Brené with Amy Cuddy on
Pandemic Flux Syndrome
This week I’m talking to Dr. Amy Cuddy, social psychologist, best-selling author, award-winning Harvard lecturer, and expert on the behavioral science of power, presence, and prejudice. We discuss her recently published Washington Post article, “Why This Stage of the Pandemic Makes Us So Anxious,” and how working through this collective, constant pandemic flux affects us as individuals and as leaders. We also talk about developing a flux mindset and how important it is to facilitate a sense of agency as we make decisions about how we return to work.
Social psychologist, best-selling author, and award-winning Harvard lecturer Dr. Amy Cuddy is an expert on the behavioral science of power, presence, and prejudice. Cuddy earned her Ph.D. from Princeton University in 2005. She was a professor at Harvard Business School from 2008 to 2017, at Northwestern University’s Kellogg School of Management from 2006 to2008, and Rutgers University from 2005 to 2006. She continues to teach at Harvard Business School in its executive education programs.
Cuddy’s first book, Presence: Bringing Your Boldest Self to Your Biggest Challenges, is a New York Times, Washington Post, USA Today, Wall Street Journal, Publisher’s Weekly, and Globe and Mail bestseller and has been published in 35 languages. As described in the New York Times Sunday Book Review, “Presence feels at once concrete and inspiring, simple but ambitious–above all, truly powerful.” Amazon selected Presence as the ‘Best Book of December 2015’. Cuddy’s 2012 TED Talk, “Your Body Language May Shape Who You Are,” was named by the Guardian as “One of 20 Online Talks That Could Change Your Life” and has been viewed more than 62 million times, making it the third-most-viewed TED Talk.
Focusing on the power of prejudice and stereotyping, nonverbal behavior, the delicate balance of trustworthiness and strength, and the ways in which people can affect their own thoughts, feelings, performance, and psychological and physical well-being, Cuddy studies, writes, and speaks about how we can become more present, influential, compassionate, and satisfied in our professional and personal lives. She is currently writing her second book, Bullies, Bystanders, and Bravehearts, which delves into the psychological causes and consequences of bullying among adults, a pervasive and often devastating problem, and the steps that we all must take to move toward social bravery in our daily lives and broader culture.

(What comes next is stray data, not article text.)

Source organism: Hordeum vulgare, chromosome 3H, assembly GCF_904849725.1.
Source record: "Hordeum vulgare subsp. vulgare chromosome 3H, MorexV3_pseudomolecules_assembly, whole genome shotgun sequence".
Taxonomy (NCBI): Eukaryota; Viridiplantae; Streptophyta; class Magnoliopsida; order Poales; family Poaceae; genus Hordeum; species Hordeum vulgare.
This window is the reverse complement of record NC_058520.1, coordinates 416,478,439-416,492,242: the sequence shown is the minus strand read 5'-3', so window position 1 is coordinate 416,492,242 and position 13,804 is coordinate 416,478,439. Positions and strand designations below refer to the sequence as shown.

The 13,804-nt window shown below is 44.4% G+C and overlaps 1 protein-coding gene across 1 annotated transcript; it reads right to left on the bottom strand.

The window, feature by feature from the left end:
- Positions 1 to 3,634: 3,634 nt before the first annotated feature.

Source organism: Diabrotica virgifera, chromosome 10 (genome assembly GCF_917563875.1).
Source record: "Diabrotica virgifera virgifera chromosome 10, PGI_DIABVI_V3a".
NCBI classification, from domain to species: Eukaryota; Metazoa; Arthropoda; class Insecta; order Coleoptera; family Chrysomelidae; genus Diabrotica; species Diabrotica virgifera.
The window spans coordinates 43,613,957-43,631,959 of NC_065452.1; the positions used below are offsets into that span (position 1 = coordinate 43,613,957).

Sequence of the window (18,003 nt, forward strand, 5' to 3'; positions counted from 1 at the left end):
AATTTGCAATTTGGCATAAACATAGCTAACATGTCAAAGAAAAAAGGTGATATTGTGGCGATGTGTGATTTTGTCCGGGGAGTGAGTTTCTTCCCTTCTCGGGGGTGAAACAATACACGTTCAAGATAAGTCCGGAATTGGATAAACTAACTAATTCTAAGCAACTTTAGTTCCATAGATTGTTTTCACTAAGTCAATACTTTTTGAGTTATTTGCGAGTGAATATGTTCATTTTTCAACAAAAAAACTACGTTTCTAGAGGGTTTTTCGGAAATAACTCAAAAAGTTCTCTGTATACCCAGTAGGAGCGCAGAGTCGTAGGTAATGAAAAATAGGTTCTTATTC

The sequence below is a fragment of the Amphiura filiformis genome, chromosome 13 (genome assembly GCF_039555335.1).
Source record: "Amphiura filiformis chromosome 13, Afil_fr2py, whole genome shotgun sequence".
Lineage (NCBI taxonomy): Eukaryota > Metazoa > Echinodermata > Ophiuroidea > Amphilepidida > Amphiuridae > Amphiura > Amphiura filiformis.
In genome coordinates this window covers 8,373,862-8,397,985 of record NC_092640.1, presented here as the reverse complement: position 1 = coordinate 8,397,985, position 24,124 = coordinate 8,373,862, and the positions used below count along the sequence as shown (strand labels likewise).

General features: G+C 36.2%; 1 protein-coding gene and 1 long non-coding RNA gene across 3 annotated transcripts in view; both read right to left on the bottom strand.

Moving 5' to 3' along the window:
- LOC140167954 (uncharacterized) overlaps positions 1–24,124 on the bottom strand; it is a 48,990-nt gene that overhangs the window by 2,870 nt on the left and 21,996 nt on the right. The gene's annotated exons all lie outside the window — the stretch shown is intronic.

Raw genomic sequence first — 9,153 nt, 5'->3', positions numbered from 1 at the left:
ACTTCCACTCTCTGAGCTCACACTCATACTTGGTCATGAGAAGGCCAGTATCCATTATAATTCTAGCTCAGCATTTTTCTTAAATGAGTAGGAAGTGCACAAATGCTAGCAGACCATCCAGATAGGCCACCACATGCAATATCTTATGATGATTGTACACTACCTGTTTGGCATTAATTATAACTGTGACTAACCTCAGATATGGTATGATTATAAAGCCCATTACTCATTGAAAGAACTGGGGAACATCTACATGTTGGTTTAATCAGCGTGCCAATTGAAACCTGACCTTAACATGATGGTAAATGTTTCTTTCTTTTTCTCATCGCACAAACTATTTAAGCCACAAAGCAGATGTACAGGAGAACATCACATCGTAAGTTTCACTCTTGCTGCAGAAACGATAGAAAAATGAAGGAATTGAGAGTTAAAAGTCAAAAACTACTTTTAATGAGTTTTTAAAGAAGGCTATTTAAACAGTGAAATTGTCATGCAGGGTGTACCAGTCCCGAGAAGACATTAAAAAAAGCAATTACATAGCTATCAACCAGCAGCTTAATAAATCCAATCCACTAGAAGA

Cuddy has been named by the BBC as one of its 100 Women of 2017; a Game Changer by Time; one of 50 Women Who Are Changing the World by Business Insider; one of the World’s Top 50 Management Thinkers by Thinkers50; one of the Top 50 Leadership Innovators Changing How We Lead by Inc.; one of the top 5 HR Thinkers by HR Magazine; one of Twitter’s 100 Science Stars by Science; one of 10 the Ten Bostonians Who Are Upending the Way We Live, Lead, and Learn by Boston Magazine; a Rising Star by the Association for Psychological Science, an Early Career Award recipient by the Society for the Psychological Study of Social Issues; a winner of a Harvard Excellence in Teaching Award; and a Young Global Leader by the World Economic Forum.
Cuddy’s highly cited research on stereotyping and prejudice, nonverbal behavior, and presence and performance under stress has been published in top academic journals, including the Proceedings of the National Academy of Sciences(PNAS), Science, and Psychological Science, and featured in the New York Times, the Wall Street Journal, the Economist, the Guardian, Wired, Fast Company, Inc., and the Globe and Mail, as well as on NPR, the BBC, and many more. She has been a guest on the Late Show With Stephen Colbert, the Today Show, Good Morning America, CBS This Morning, CBS Sunday Morning, BBC World News, Morning Joe, 60 Minutes, and CNN with Anderson Cooper, among others. Cuddy has written for the New York Times, the Boston Globe, the Washington Post, Harvard Business Review, CNN, and other outlets.
Cuddy is a Deadhead, a lover of live music and an avid skier and roller skater. In fact, in college, she worked as a roller-skating waitress. She has one son, Jonah, a guitar player and songwriter and student at Berklee College of Music, and a husband, Paul, an adventuring Australian lover of life.
“Why This Stage of the Pandemic Makes Us So Anxious” from the Washington Post by Amy Cuddy and JillEllyn Riley
“The Pandemic Did Not Affect Mental Health the Way You Think” from The Atlantic by Lara Aknin, Jamil Zaki, and Elizabeth Dunn
Flux: 8 Superpowers for Thriving in Constant Change by April Rinne
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